Patch: Why are you running for Pleasant Hill City Council?
Jeremy Cloward: I am running for the Pleasant Hill City Council because I believe the city council has a role to play in making Pleasant Hill an even better place to live. For example, I believe the city council can help to improve our schools, provide inexpensive day care centers at our K-8 schools, and limit taxes and growth in our town.
Patch: What are the top three issues you see facing the city, and how would you address them?
The top three issues that I see facing the city of Pleasant Hill are:
- The need for improvement of our schools,
- The need for inexpensive day care centers at each our K-8 schools
- The need to keep Pleasant Hill the small town that we all know and love.
I would address each issue through the following:
Education: The highest aim of any society should be the education of its citizens. However, with the rising cost of education in California as well as cuts to long-standing educational programs through out the state, what is needed in Pleasant Hill is both a decrease in the cost of education and an increase in funding for our schools. I propose increasing the amount of money spent on our schools in Pleasant Hill. Revenue for our schools will be generated through the passage of a city ordinance requiring all multinational corporations (MNCs) operating in Pleasant Hill to pay a small 1% franchise tax on their annual sales revenues to hire more teachers, librarians and counselors, to buy new books and computers, and to restore diminished or eliminated programs in our arts, trades, and sports programs. The franchise tax cannot be passed on to consumers. In 2011 alone, the top 25 MNCs operating in Pleasant Hill (AT&T, Chevron, Target, Safeway, etc.) had sales revenue in excess of $75 million dollars – more than three times the entire city budget for 2011 (est. $18 million dollars). A simple 1% tax on MNC annual sales will generate $750,000 dollars (or some $68,000 dollars per year for each of our 11 public schools).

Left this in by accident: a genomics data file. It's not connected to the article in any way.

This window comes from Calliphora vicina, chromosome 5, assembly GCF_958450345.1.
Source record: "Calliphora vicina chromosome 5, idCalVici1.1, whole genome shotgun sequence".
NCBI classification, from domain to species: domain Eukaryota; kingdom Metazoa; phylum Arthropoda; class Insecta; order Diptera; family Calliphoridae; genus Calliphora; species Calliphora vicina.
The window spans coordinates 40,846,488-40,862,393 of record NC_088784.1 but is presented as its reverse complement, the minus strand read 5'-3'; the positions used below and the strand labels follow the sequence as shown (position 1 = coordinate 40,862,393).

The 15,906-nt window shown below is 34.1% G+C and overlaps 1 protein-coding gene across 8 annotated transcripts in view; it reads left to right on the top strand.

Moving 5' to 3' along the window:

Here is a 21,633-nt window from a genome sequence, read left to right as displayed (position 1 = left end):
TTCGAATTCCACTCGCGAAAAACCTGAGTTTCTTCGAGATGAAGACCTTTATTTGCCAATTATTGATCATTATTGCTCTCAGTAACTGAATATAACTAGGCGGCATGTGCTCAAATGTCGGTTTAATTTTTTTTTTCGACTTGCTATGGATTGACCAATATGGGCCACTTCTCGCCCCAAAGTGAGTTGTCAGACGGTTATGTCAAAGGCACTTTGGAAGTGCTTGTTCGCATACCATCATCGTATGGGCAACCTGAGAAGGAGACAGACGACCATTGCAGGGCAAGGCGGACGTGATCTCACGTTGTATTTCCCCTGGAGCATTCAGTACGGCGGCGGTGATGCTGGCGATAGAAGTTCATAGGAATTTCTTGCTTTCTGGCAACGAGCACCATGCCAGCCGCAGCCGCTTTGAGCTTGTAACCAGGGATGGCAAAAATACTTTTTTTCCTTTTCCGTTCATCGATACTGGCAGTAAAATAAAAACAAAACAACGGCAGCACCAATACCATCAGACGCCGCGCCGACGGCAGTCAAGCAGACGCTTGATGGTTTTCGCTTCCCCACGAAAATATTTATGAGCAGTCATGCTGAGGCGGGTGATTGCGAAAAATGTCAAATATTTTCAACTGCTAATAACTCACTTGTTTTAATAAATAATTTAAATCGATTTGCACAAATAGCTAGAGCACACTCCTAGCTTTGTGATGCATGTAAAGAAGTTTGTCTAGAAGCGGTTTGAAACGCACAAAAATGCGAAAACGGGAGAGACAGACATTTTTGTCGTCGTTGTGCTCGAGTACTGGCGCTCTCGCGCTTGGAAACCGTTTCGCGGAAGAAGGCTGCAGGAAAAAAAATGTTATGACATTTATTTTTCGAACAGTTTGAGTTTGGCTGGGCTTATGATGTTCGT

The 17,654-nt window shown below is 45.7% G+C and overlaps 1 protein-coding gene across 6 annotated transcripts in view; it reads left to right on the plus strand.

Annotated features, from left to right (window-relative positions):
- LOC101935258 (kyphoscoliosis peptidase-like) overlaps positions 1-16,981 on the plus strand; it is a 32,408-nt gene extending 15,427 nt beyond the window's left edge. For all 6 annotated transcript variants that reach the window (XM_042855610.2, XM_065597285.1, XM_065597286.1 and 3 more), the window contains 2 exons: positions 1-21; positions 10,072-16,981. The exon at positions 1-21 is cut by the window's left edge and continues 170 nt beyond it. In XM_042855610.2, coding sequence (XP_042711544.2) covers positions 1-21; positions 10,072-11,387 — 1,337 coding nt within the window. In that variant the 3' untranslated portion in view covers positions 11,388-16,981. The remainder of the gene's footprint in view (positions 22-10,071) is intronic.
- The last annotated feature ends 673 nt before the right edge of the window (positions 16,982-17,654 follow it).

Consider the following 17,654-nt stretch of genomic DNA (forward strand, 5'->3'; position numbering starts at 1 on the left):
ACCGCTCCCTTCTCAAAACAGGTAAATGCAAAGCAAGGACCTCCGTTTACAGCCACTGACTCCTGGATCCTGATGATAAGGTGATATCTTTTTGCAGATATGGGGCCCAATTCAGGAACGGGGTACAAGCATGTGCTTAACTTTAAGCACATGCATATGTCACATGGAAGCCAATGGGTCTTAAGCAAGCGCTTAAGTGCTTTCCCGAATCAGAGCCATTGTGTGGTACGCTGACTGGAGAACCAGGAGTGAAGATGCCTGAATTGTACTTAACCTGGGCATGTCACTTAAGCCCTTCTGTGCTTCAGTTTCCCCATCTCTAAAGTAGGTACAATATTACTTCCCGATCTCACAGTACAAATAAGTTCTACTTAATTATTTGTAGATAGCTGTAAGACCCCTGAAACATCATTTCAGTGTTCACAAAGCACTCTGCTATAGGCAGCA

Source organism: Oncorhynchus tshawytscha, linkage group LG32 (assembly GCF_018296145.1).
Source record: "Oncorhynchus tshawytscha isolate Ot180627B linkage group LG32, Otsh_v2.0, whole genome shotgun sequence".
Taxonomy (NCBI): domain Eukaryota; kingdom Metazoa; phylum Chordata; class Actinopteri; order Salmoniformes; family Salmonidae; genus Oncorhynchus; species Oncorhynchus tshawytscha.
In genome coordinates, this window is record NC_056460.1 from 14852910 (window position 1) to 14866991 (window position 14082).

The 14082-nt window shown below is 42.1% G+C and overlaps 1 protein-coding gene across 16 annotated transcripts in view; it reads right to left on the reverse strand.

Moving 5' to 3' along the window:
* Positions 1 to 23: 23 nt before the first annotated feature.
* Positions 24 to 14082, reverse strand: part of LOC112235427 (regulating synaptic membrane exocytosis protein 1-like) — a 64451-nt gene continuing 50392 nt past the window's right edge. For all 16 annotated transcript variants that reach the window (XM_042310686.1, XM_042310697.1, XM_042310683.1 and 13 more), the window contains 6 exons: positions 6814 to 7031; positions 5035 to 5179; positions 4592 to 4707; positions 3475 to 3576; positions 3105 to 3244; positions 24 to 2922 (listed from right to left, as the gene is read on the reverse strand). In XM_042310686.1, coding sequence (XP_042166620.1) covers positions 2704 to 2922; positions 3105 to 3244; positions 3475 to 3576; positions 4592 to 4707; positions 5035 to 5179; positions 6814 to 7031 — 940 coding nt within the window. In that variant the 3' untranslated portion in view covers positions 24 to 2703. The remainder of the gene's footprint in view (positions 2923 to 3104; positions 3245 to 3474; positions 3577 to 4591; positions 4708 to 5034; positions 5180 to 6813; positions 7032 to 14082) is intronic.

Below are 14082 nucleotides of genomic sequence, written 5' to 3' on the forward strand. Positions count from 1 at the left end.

Day Care: When my wife and I had our son in daycare full time and our daughter in after school daycare part time our monthly bill totaled nearly $1000 dollars - one quarter of our monthly salary. Most of us will have children at some point during our lives and it is important that they are cared for in a way that we feel good about and at a relatively inexpensive cost to us. While most of us have some kind of daycare center located at our children’s schools we generally have to pay for them to attend. I propose developing a childcare center at every elementary and middle school in Pleasant Hill, kindergarten through eighth grade. Revenue for childcare centers will be generated through the passage of a city ordinance requiring all multinational corporations (MNCs) operating in Pleasant Hill to pay a small 1% franchise tax on their annual sales revenues. The franchise tax cannot be passed on to consumers. In 2011 alone, the top 25 MNCs operating in Pleasant Hill (AT&T, Chevron, Target, Safeway, etc.) had sales revenue in excess of $75 million dollars – more than three times the entire city budget for 2011 (est. $18 million dollars). A simple 1% tax on MNC annual sales will generate $750,000 dollars (or more than $80,000 dollars per year for each of our nine elementary and middle schools) to develop and maintain quality childcare centers for our children at our local schools.
Taxes & Growth: No one wants to pay more payroll, income, sales, or any other type of taxes than they already do and there is no reason why anyone in Pleasant Hill should pay more than what each one of us already does. Additionally, I believe that most people in Pleasant Hill like the size of our town “just the way it is.” Indeed, I think most people in Pleasant Hill do not want to see Pleasant Hill change from the town that it is today into a small city that none of us will recognize. I pledge to neither raise taxes on any citizen of Pleasant Hill nor allow unnecessary growth that will change Pleasant Hill from the town that we all know and love. In keeping with this oath, I will oppose any city ordinance asking for increased taxes on our citizens or any city ordinance which attempts to develop Pleasant Hill into a place that runs counter to our small town roots.
3) What are the three best things about living in Pleasant Hill?
Living here, its relaxed pace, and friends & family
4) What are the three worst things?
The occasional smell of the Shell Refinery
5) If you win a seat, how will you keep in touch with your constituents for the next four years?
I am happy to keep in-touch with all of Pleasant Hill through regular email-updates, maintaining a Facebook page, conducting regular one-on-one or small-group meetings and any other way that is needed to remain in contact with anyone living in Pleasant Hill who wishes to be involved with what is happening with our town.